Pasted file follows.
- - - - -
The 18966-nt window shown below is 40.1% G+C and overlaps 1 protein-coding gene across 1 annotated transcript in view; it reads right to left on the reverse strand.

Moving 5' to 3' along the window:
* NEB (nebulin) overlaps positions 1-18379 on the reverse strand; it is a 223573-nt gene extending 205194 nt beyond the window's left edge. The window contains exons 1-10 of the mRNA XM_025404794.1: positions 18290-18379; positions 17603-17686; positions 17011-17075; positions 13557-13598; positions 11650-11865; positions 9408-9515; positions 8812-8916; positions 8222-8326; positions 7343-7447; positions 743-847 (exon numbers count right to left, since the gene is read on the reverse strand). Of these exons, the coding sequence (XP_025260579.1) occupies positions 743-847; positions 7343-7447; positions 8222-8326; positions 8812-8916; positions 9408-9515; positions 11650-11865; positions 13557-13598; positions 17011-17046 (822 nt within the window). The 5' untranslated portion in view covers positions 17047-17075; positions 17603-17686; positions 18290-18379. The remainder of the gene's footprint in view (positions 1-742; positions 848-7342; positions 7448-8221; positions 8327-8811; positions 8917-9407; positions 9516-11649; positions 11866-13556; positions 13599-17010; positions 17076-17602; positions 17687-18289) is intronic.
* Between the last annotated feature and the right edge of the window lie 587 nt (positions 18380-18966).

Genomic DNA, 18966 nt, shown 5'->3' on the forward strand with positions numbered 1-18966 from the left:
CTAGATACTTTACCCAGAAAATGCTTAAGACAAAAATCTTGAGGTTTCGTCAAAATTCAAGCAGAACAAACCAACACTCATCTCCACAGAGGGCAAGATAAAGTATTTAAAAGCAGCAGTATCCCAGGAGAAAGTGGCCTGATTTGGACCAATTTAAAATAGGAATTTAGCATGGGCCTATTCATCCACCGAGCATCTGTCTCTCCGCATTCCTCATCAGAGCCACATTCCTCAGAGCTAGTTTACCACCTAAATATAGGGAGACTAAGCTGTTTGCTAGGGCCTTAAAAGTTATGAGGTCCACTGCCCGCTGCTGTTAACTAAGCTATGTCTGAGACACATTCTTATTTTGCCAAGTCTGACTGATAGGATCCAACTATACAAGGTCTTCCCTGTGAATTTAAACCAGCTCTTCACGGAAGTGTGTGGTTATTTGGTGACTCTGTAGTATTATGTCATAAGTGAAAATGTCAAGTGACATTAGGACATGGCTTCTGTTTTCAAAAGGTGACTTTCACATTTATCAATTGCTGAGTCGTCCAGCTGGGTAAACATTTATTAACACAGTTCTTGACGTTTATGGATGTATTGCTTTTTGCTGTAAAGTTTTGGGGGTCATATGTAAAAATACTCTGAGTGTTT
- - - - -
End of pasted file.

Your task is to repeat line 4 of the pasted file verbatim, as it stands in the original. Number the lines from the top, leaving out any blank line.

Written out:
* Between the last annotated feature and the right edge of the window lie 587 nt (positions 18380-18966).